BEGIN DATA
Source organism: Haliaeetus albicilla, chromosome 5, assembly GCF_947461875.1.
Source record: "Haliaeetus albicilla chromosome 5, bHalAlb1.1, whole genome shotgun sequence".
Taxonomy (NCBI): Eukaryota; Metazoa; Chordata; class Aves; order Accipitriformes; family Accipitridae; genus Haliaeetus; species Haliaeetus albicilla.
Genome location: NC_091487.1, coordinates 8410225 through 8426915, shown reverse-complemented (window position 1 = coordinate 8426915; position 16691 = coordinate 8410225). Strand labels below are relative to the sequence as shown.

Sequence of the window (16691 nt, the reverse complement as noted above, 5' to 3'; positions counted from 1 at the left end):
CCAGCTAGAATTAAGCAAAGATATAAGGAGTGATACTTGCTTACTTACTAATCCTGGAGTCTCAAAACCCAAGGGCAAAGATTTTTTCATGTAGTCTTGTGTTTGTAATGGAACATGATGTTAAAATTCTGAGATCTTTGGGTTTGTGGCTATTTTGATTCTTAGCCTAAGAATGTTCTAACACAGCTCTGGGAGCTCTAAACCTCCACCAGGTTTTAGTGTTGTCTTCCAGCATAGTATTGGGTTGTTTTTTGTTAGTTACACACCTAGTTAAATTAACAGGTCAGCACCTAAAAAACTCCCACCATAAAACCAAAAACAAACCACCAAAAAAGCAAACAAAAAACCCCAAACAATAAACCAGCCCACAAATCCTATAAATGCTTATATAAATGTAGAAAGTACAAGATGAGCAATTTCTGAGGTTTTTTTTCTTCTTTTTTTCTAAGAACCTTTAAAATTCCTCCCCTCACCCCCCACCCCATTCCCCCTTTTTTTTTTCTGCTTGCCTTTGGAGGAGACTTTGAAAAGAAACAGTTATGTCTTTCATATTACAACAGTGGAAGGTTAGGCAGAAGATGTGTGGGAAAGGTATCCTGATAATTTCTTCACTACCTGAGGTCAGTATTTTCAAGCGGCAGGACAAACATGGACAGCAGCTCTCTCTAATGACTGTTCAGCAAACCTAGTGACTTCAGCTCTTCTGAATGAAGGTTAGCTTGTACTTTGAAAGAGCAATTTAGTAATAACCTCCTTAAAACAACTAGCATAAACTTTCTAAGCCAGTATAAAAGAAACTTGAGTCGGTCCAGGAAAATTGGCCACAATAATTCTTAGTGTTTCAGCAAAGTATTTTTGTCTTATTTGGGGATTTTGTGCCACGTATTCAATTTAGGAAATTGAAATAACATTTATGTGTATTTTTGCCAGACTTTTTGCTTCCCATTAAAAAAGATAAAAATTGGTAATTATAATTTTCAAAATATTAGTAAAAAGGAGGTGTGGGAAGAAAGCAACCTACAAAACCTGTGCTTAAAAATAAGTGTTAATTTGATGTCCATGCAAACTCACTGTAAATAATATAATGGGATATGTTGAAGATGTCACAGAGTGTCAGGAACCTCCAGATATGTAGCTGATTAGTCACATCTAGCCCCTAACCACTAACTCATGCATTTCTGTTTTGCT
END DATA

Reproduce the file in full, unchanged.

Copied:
Source organism: Haliaeetus albicilla, chromosome 5, assembly GCF_947461875.1.
Source record: "Haliaeetus albicilla chromosome 5, bHalAlb1.1, whole genome shotgun sequence".
Taxonomy (NCBI): Eukaryota; Metazoa; Chordata; class Aves; order Accipitriformes; family Accipitridae; genus Haliaeetus; species Haliaeetus albicilla.
Genome location: NC_091487.1, coordinates 8410225 through 8426915, shown reverse-complemented (window position 1 = coordinate 8426915; position 16691 = coordinate 8410225). Strand labels below are relative to the sequence as shown.

Sequence of the window (16691 nt, the reverse complement as noted above, 5' to 3'; positions counted from 1 at the left end):
CCAGCTAGAATTAAGCAAAGATATAAGGAGTGATACTTGCTTACTTACTAATCCTGGAGTCTCAAAACCCAAGGGCAAAGATTTTTTCATGTAGTCTTGTGTTTGTAATGGAACATGATGTTAAAATTCTGAGATCTTTGGGTTTGTGGCTATTTTGATTCTTAGCCTAAGAATGTTCTAACACAGCTCTGGGAGCTCTAAACCTCCACCAGGTTTTAGTGTTGTCTTCCAGCATAGTATTGGGTTGTTTTTTGTTAGTTACACACCTAGTTAAATTAACAGGTCAGCACCTAAAAAACTCCCACCATAAAACCAAAAACAAACCACCAAAAAAGCAAACAAAAAACCCCAAACAATAAACCAGCCCACAAATCCTATAAATGCTTATATAAATGTAGAAAGTACAAGATGAGCAATTTCTGAGGTTTTTTTTCTTCTTTTTTTCTAAGAACCTTTAAAATTCCTCCCCTCACCCCCCACCCCATTCCCCCTTTTTTTTTTCTGCTTGCCTTTGGAGGAGACTTTGAAAAGAAACAGTTATGTCTTTCATATTACAACAGTGGAAGGTTAGGCAGAAGATGTGTGGGAAAGGTATCCTGATAATTTCTTCACTACCTGAGGTCAGTATTTTCAAGCGGCAGGACAAACATGGACAGCAGCTCTCTCTAATGACTGTTCAGCAAACCTAGTGACTTCAGCTCTTCTGAATGAAGGTTAGCTTGTACTTTGAAAGAGCAATTTAGTAATAACCTCCTTAAAACAACTAGCATAAACTTTCTAAGCCAGTATAAAAGAAACTTGAGTCGGTCCAGGAAAATTGGCCACAATAATTCTTAGTGTTTCAGCAAAGTATTTTTGTCTTATTTGGGGATTTTGTGCCACGTATTCAATTTAGGAAATTGAAATAACATTTATGTGTATTTTTGCCAGACTTTTTGCTTCCCATTAAAAAAGATAAAAATTGGTAATTATAATTTTCAAAATATTAGTAAAAAGGAGGTGTGGGAAGAAAGCAACCTACAAAACCTGTGCTTAAAAATAAGTGTTAATTTGATGTCCATGCAAACTCACTGTAAATAATATAATGGGATATGTTGAAGATGTCACAGAGTGTCAGGAACCTCCAGATATGTAGCTGATTAGTCACATCTAGCCCCTAACCACTAACTCATGCATTTCTGTTTTGCT